Newbie Intro

Octodude

Blue Ring
Registered
#1
Hi all. I hope to be an addition here, and bring a little something to the board. I SCUBA dive and do saltwater tanks (as I'm sure many of you here do as well:wink:). I am also studying to do underwater photography and am after a degree in Marine Zoology, specifically cephalopod biology. I hope I can be helpful here.:smile:
 

Octodude

Blue Ring
Registered
#9
Animal Mother;114173 said:
Sure thing. We look forward to any and everything you can contribute! Everybody likes good pictures too, so if you have any you've taken please share.

No camera OR cephs at the moment. School is too demanding. I have a 29 gallon reef tank. Very simple. I have a psychedelic dragonet, maroon clown, Condy anemone, Crimson shrimp, pearly jawfish, red skunkshrimp, and a green clown blenny. As well as assorted crabs and snails. I'm really proud of the dragonet. Got her to trigger readily at frozen mysis shrimp as well as live.
 

DWhatley

Cthulhu
Staff member
Moderator
#10
I think the advice about dragonets being kept solitary may be reverse of what is best for them. Mine learned to eat frozen from a seahorse and then taught her newly introduced mate very quickly. I have since lost my female but the male has always eaten frozen mysis and Cyclop-eeze since his introduction to tank life, two years ago.
 

Octodude

Blue Ring
Registered
#11
Hmm. That is indeed interesting. I've never heard of them exibiting that behavior. This tank is so sparcely populated that it is similar to them being alone though. Mine is very personable. She likes to come up to the glass whenever I walk by. She even dislplays for me every once in a while. Sad about your female. I've been waiting to get this little gal for some time, and I hope she stays with me for a while.
 

DWhatley

Cthulhu
Staff member
Moderator
#12
Dini (dragonnett) and Trigger (erectus seahorse) were quite a pair. At first I was afraid Trigger was interested in harming the fish because he paid such obvious attention. Our guess is that he noticed that live food would come out where the fish traveled but it was more interesting when we realized that Dini was also watching what Trigger ate and began eating the frozen mysis. I suspect there is a lot of mixed species observation that we miss, particularly with octopuses.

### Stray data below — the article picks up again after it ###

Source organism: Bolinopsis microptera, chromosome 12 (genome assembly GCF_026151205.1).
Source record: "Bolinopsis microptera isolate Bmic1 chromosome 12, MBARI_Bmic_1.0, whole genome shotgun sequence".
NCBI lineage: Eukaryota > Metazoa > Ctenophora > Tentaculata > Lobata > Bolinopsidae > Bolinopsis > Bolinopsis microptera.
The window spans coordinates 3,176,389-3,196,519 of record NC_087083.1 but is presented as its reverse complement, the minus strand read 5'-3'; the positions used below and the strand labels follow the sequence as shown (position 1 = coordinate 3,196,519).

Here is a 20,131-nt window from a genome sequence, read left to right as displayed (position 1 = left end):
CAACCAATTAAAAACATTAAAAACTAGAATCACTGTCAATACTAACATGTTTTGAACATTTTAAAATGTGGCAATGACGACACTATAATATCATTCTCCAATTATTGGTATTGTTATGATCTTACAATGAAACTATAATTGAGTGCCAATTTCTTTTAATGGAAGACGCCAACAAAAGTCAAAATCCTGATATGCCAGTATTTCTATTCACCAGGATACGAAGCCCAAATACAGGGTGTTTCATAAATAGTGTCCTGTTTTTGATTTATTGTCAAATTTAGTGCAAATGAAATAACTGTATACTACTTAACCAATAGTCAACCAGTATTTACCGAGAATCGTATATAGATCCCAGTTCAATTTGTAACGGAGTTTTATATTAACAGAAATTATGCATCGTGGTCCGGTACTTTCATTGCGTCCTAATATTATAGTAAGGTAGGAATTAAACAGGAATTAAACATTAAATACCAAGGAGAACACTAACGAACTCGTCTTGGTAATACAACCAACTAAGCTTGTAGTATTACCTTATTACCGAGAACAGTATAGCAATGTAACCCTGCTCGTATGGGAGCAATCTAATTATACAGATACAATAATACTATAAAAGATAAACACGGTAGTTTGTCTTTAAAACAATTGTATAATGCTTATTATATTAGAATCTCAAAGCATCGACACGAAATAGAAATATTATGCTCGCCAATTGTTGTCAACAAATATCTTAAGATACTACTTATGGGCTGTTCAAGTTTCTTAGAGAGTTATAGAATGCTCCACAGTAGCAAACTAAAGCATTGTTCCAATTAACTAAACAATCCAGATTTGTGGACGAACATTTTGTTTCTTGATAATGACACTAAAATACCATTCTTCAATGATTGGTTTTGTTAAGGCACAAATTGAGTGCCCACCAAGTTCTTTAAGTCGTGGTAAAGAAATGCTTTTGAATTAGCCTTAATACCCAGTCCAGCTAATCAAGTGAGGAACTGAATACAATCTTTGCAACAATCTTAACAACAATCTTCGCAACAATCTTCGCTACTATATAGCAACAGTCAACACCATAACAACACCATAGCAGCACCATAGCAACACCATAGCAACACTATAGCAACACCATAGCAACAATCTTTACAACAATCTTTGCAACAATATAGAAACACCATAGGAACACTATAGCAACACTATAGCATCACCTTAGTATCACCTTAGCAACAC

Octodude

Blue Ring
Registered
#13
Yes, that is probably true. Pretty much fact really. You can tell this by simply observing your own octos. The ones I have kept all seem to love to people-watch. one even liked TV! Very interesting to see how they react to certain species introductions.
 

Octodude

Blue Ring
Registered
#14
I was thinking about your comment. Could it be similar to mammal impressionism (unsure of proper term) where an animal like a rabbit associates with dogs, after an interval of observation?
 

DWhatley

Cthulhu
Staff member
Moderator
#15
Octodude,
I am not sure but the degree of attention was too strong to misunderstand it. I have not seen any other of my assorted critters do anything similar but believe it happens on a less observable level. One of my reasons for thinking that octopuses may do something similar is the fact that most do not live in colonies and survive on a variety of foods (depending on availability in the area). It would make an interesting study. There have been studies to attempt observational learning octopus to octopus (with mixed results) but I have not seen any mention of octopus observing other, not considered food, creatures.
 

Octodude

Blue Ring
Registered
#16
I wasnt implying that the behavior was misunderstood. If I gave that impression it was a mistake on my part. I am hopefully going to be conducting a study throughout the summer on octopus learned behavior. But the example I was citing was in reference to your story about your dragonet and seahorse.
 

DWhatley

Cthulhu
Staff member
Moderator
#17
oops, I did not take your suggestion as a challenge ;>). I am not well educated in behavior and not diciplined in my observations so I feel compelled to overstate that my observations are only that but would invite more qualified people to both comment and attempt to prove or disprove the ideas that are formulated.

Please start a continuing thread about your summer experiments and what you learn or fail to learn. We often hear from people that start up a ceph environment to study behavior but rarely get the details or results. More complete info would be both interesting and a platform for others to build on, regardless of the success of the trials.
 

Octodude

Blue Ring
Registered
#18
Well, generally observations by octopus keepers can be very helpful. But the summer experiment is hanging by a thread right now. alot has to fall into place before I am able to do that. But if I am I will be sure to report my results
 

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